Hitler's Tasters (3 stars)

This article is from 2019

Hitler's Tasters

credit: Cody Butcher

Black comedy about three unfortunate women in the Third Reich

Written by American playwright Michelle Kholos Brooks, Hitler's Tasters has a fascinating premise, interpreting the experience of the three women selected to taste the Fuhrer's food to check if it was poisoned. Combining satire, black comedy and atmospheric movement sequences, Hitler's Tasters delves into the terrifying concept of indoctrination and control.

Although the play is set in the 1940s, the three women are using mobile phones, taking incessant selfies as a wry comment on the way that distraction encourages ignorance of the reality of a situation. The morbid, witty script relentlessly shifts from immature conversations about sex to anti-semitic comments. The plot is equally unpredictable, and its daring twists feel seamless.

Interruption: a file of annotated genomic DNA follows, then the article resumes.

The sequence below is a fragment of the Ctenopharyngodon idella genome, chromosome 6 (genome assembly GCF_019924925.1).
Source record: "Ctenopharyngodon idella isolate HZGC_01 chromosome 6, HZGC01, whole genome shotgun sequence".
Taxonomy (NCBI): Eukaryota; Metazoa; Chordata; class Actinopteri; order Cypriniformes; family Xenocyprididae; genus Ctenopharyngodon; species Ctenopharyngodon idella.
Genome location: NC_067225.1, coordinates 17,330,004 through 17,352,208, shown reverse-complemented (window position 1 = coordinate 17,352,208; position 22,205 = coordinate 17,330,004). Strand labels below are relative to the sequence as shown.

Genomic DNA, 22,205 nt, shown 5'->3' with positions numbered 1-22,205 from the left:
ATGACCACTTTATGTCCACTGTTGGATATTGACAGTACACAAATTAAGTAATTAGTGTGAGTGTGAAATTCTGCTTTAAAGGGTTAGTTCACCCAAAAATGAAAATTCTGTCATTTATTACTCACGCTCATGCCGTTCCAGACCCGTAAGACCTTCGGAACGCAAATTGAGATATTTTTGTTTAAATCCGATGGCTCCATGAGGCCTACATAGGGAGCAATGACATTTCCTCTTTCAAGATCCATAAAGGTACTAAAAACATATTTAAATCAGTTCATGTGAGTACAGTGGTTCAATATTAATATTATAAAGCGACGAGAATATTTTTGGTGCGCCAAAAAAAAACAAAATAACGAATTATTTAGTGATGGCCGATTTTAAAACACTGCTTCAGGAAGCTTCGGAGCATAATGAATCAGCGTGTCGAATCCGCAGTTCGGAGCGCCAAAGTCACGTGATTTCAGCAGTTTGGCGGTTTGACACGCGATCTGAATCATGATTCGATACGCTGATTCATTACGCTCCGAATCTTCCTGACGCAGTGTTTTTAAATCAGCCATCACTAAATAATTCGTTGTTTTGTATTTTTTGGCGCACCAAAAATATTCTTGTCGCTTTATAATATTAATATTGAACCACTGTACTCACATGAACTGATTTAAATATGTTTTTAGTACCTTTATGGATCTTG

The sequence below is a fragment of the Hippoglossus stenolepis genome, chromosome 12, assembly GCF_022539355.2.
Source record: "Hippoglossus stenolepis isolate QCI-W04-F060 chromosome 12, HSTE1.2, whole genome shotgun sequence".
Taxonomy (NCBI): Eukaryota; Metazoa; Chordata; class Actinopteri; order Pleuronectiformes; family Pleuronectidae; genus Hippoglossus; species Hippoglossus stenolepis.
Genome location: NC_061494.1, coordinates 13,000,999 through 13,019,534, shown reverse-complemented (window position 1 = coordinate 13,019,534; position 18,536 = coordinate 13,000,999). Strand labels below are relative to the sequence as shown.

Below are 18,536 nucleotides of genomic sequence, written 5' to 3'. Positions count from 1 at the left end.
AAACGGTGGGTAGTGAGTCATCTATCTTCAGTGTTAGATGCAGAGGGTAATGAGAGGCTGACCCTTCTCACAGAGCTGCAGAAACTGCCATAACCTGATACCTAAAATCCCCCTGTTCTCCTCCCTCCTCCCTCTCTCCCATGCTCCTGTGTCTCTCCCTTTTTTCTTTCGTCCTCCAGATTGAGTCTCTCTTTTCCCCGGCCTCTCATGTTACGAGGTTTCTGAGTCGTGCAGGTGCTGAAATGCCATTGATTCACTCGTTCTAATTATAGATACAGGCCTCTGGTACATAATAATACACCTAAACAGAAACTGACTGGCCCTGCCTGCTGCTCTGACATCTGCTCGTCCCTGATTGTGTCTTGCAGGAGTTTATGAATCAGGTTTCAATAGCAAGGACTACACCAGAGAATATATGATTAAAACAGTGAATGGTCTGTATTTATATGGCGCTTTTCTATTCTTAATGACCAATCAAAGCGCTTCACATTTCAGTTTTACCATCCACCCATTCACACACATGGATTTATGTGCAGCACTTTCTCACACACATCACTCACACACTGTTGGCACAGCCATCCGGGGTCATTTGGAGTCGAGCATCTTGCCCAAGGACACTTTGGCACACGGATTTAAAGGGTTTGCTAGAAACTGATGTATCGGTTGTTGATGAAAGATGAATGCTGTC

The movement sequences are effective, but unfortunately interrupt the far more effective dialogue scenes. And while the mobile phones make a clever political comment, the musical soundtrack drags the story too far from its historical context. Nonetheless, the strength of this play's dark dialogue prevails to make a thoughtful and unsettling piece of work.

Greenside @ Infirmary Street, until 24 Aug (not 11,18), 6.35pm, £11 (£8).

Hitler's Tasters

  • 3 stars

Play based on the true story about a group of young women who tasted Adolf Hitler's food for poison.